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EMU Grad Works With Nobel Laureate on Getting Sustainability Into Schools

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Preparing teachers to weave sustainability concepts into their elementary, middle and high school classrooms has led Jared Stoltzfus to combine his doctoral studies at Arizona State University (ASU) with part-time work developing curriculum at two high schools.

Stoltzfus is one of six ASU students who co-created “Sustainability Science Education for Teachers.” It’s a new course that aims to ground teachers-in-training in sustainability issues and to give them the tools they need to integrate these issues into their classroom instruction, explains Stoltzfus, who graduated from Eastern Mennonite University in 2005 with a major in biology.

The Sustainability Science Education project started under the auspices of ASU faculty member Leland H. Hartwell, a 2001 Nobel Laureate in physiology or medicine. Hartwell came to the conclusion that the best way to spread understanding of sustainability issues through society was through better-prepared teachers.

“Dr. Hartwell met with each of us developing content for the course on a regular basis, defined the objectives of the course, and worked with us to ensure a high-quality, engaging output,” said Stoltzfus. “He is still involved with the course, researching ways to improve student learning [and] make the material more engaging. He hopes to develop a library of resources to provide teachers with when they’re out on their own.”

The project uses online, documentary-style presentations, combined with classroom discussion sections. “We explore complex local and global problems and sustainable solutions through a refined mix of artfully crafted video segments and relevant scientific data with an emphasis on the kindergarten to eighth-grade classroom,” says Stoltzfus. “Our mission is to empower future teachers to educate the next generation to succeed in a rapidly changing world.”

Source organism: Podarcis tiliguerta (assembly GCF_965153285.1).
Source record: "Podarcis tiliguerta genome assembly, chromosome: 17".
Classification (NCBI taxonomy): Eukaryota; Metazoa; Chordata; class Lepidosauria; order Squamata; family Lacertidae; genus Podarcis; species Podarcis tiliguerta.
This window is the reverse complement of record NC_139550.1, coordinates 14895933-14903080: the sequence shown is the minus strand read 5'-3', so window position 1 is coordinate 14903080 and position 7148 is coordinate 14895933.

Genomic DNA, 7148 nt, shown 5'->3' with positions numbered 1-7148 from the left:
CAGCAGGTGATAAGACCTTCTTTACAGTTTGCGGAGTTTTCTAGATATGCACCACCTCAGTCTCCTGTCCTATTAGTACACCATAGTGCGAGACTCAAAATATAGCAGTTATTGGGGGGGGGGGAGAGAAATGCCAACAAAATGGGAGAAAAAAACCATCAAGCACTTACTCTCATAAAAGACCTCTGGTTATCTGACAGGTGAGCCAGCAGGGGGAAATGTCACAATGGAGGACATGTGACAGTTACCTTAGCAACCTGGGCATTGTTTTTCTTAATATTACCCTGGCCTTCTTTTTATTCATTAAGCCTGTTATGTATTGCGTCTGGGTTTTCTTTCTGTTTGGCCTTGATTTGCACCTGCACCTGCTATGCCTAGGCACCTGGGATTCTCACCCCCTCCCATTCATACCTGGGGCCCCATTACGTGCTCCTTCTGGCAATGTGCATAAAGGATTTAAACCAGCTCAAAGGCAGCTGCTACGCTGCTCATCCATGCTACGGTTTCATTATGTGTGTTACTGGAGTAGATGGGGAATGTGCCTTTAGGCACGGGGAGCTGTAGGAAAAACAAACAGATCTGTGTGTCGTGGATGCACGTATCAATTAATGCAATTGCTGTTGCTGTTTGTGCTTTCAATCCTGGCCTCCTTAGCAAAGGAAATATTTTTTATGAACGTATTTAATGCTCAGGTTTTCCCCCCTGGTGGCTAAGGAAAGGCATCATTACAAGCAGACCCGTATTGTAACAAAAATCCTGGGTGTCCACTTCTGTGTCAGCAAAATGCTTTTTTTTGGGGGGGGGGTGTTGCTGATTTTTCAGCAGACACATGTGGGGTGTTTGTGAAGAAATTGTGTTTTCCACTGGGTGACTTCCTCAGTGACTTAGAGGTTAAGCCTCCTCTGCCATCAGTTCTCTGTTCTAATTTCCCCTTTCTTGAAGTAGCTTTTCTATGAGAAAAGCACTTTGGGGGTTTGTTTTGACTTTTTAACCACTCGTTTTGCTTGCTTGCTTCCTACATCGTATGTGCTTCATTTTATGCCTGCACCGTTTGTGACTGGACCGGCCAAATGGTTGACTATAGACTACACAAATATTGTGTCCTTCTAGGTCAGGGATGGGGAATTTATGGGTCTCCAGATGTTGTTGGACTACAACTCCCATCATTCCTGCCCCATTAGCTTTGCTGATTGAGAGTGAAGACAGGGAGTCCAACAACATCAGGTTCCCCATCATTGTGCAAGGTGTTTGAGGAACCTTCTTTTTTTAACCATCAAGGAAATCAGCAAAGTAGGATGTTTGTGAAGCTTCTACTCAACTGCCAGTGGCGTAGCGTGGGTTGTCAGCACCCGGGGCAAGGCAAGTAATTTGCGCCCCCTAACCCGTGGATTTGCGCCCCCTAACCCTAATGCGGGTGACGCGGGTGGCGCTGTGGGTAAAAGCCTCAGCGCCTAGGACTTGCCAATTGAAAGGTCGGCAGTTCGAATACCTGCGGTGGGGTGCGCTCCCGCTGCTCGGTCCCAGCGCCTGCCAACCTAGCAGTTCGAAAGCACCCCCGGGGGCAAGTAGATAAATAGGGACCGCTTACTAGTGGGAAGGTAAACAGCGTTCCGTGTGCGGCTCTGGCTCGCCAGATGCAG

Stoltzfus is also working with a program funded by the National Science Foundation, called GK-12, which has the similar goal of integrating sustainability concepts in high school classrooms. One of the objectives of the GK-12 program is to help teachers meet state and national standards.

“Our course attempts to give them the skills to weave sustainability concepts into existing lesson plans, rather than have to teach it ‘on the side.’”

In the spring of 2012, Stoltzfus spent 15 hours a week in two high schools, teaching, helping teachers to prepare grants and sustainability projects, and working with student clubs.

Stoltzfus says his work in the schools has been “very rewarding,” as has his experience of working under Hartwell. Stoltzfus expects to earn his doctorate in sustainability in May of 2015.

Stoltzfus is the son of Ronald Stoltzfus, a long-time EMU professor of business.

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